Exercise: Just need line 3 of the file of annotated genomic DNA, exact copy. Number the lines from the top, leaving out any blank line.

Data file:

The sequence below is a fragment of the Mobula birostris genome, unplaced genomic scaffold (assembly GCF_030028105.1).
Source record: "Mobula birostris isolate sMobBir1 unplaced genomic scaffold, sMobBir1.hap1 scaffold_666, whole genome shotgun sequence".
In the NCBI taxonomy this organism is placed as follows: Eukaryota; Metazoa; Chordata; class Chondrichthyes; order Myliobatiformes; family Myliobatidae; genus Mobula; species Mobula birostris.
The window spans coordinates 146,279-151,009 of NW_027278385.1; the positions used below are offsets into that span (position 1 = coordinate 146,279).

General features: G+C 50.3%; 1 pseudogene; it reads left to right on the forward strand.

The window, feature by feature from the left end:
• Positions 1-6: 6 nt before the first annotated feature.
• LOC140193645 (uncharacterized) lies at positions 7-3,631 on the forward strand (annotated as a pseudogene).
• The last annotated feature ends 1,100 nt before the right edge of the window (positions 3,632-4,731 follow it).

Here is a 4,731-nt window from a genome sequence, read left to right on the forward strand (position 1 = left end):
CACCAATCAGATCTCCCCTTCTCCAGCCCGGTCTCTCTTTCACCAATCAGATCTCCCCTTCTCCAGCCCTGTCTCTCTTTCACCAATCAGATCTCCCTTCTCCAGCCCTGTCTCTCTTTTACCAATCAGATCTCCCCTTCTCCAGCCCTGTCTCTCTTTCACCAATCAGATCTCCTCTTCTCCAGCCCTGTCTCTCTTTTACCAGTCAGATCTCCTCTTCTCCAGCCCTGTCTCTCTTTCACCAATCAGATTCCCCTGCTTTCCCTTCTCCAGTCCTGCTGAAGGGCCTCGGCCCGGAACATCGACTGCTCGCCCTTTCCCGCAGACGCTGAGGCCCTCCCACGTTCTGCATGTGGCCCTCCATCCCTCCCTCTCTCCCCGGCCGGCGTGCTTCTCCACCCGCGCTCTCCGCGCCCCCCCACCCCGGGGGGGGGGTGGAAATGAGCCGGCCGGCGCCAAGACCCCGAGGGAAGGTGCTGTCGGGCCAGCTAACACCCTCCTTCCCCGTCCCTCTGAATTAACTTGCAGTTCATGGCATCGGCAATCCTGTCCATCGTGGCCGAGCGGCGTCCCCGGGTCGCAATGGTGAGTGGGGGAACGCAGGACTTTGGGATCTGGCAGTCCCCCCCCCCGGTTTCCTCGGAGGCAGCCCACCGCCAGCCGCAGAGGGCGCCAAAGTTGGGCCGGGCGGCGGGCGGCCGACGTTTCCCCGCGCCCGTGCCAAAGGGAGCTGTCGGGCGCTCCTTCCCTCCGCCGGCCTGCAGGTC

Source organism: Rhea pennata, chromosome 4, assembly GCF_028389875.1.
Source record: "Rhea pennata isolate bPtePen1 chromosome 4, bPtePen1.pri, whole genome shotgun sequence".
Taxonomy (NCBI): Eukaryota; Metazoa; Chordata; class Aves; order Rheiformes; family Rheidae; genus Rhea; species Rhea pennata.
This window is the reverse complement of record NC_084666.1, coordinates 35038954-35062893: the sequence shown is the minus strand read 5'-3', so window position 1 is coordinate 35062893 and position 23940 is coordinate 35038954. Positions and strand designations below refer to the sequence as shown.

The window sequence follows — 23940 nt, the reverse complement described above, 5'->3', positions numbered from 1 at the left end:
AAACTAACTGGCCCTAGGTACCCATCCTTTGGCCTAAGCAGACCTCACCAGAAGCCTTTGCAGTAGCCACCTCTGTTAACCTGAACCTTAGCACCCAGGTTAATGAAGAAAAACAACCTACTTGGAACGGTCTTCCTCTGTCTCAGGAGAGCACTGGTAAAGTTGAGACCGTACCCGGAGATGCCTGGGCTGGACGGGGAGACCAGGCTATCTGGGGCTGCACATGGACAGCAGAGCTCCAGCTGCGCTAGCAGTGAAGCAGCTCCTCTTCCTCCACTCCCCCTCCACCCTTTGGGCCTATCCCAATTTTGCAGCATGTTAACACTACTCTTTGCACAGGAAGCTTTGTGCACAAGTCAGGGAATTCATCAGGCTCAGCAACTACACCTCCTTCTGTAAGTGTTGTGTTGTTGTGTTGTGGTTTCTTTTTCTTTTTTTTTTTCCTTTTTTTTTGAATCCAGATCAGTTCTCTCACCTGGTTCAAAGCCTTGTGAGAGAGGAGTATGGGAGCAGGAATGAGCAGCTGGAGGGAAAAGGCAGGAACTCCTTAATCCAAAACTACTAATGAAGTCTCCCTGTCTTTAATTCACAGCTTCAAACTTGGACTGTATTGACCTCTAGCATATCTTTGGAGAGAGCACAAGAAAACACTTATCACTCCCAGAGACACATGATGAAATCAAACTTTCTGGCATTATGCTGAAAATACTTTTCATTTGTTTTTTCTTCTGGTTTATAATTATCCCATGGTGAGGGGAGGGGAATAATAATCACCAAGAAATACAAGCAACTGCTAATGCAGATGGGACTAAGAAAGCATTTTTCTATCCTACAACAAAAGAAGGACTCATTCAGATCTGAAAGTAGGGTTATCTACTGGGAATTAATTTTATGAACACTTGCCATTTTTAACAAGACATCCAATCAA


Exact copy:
In the NCBI taxonomy this organism is placed as follows: Eukaryota; Metazoa; Chordata; class Chondrichthyes; order Myliobatiformes; family Myliobatidae; genus Mobula; species Mobula birostris.